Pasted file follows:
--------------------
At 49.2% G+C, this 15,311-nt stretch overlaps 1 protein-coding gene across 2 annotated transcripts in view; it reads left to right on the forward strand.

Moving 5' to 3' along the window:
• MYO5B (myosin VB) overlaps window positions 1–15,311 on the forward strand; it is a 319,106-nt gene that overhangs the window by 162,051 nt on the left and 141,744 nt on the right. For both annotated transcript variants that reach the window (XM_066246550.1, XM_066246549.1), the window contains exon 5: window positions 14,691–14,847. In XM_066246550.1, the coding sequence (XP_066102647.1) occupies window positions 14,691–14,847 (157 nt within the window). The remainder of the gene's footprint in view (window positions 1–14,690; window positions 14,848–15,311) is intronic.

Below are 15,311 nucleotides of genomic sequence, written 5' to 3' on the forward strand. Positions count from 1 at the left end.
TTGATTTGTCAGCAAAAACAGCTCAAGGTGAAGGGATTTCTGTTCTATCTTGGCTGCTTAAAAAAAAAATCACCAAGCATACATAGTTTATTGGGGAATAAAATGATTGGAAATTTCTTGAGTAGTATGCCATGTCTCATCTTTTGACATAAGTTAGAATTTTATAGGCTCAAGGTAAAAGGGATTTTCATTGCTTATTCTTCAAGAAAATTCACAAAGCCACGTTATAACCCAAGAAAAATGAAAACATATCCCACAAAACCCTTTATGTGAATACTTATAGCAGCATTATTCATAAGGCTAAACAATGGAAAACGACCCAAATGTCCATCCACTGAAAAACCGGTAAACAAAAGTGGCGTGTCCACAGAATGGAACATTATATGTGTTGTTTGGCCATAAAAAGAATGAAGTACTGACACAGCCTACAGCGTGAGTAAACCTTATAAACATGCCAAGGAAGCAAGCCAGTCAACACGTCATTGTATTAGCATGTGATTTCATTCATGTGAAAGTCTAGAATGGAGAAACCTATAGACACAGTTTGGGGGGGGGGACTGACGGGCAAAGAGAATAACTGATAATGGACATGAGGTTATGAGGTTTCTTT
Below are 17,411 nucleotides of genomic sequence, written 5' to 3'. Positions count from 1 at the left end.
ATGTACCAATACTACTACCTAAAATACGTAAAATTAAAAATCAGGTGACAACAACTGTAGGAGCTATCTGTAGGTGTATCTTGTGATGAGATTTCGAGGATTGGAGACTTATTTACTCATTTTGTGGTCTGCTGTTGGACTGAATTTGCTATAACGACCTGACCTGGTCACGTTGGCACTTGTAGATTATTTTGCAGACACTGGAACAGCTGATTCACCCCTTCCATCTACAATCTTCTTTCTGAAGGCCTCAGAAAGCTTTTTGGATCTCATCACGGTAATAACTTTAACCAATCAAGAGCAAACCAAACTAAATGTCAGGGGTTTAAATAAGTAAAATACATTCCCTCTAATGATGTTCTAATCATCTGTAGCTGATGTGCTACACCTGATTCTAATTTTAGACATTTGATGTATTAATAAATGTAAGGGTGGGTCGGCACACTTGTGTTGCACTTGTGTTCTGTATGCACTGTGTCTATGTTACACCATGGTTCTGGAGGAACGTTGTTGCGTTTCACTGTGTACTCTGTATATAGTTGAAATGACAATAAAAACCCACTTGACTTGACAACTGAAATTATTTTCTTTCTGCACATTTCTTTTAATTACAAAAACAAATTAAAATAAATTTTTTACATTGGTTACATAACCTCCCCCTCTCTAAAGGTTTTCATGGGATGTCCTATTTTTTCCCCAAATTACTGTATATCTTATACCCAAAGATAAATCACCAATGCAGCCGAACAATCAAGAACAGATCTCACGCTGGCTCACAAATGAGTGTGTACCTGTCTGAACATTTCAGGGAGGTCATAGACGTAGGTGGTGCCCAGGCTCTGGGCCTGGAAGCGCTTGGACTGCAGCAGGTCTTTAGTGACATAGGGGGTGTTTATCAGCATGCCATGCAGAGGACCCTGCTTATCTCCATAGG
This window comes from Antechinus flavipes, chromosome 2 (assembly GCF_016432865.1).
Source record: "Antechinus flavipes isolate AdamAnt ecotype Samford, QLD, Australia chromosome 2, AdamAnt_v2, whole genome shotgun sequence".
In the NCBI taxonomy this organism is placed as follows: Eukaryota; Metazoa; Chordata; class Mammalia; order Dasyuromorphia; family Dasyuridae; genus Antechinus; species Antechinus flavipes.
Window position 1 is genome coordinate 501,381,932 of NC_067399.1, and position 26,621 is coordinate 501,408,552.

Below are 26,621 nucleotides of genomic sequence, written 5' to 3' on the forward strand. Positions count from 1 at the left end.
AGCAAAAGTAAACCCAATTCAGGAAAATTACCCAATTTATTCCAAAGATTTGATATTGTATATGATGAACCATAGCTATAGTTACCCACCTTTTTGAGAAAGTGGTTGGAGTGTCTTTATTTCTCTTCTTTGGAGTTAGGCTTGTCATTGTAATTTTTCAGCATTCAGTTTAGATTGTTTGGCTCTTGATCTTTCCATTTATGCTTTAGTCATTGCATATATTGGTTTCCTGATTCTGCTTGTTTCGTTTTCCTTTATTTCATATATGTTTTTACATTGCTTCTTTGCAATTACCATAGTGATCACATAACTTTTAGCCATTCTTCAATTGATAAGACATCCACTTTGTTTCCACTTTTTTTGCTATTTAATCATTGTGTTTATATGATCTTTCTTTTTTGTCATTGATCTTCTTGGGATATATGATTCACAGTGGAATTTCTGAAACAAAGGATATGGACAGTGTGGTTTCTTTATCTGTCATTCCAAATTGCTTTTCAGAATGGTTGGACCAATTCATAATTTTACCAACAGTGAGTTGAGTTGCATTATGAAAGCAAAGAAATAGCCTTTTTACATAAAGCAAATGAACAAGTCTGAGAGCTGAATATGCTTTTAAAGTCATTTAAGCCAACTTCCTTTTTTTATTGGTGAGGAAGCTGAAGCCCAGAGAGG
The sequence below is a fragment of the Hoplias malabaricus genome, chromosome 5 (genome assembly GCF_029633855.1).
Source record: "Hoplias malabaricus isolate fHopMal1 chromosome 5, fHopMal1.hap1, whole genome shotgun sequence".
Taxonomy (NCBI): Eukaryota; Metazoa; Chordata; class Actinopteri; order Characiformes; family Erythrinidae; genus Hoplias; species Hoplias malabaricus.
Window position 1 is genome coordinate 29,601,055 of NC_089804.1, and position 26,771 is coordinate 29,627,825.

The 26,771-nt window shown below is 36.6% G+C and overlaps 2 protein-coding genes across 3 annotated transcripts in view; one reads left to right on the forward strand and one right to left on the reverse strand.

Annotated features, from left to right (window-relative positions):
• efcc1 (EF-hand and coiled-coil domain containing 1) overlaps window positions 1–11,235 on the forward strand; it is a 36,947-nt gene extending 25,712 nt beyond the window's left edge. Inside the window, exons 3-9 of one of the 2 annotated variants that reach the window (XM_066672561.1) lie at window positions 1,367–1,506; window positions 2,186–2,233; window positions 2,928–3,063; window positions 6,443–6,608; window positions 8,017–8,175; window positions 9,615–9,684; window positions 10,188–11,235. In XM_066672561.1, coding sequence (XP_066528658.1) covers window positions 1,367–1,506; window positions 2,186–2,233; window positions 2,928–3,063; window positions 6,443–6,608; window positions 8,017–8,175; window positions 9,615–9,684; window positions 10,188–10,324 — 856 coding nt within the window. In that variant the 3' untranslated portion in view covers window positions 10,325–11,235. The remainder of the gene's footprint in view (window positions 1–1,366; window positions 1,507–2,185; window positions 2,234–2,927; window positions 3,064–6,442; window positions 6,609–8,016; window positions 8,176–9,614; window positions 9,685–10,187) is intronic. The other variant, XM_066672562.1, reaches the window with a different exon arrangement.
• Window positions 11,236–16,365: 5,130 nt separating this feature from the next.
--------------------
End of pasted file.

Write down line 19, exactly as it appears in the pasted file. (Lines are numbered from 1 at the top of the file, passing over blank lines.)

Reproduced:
Annotated features, from left to right (window-relative positions):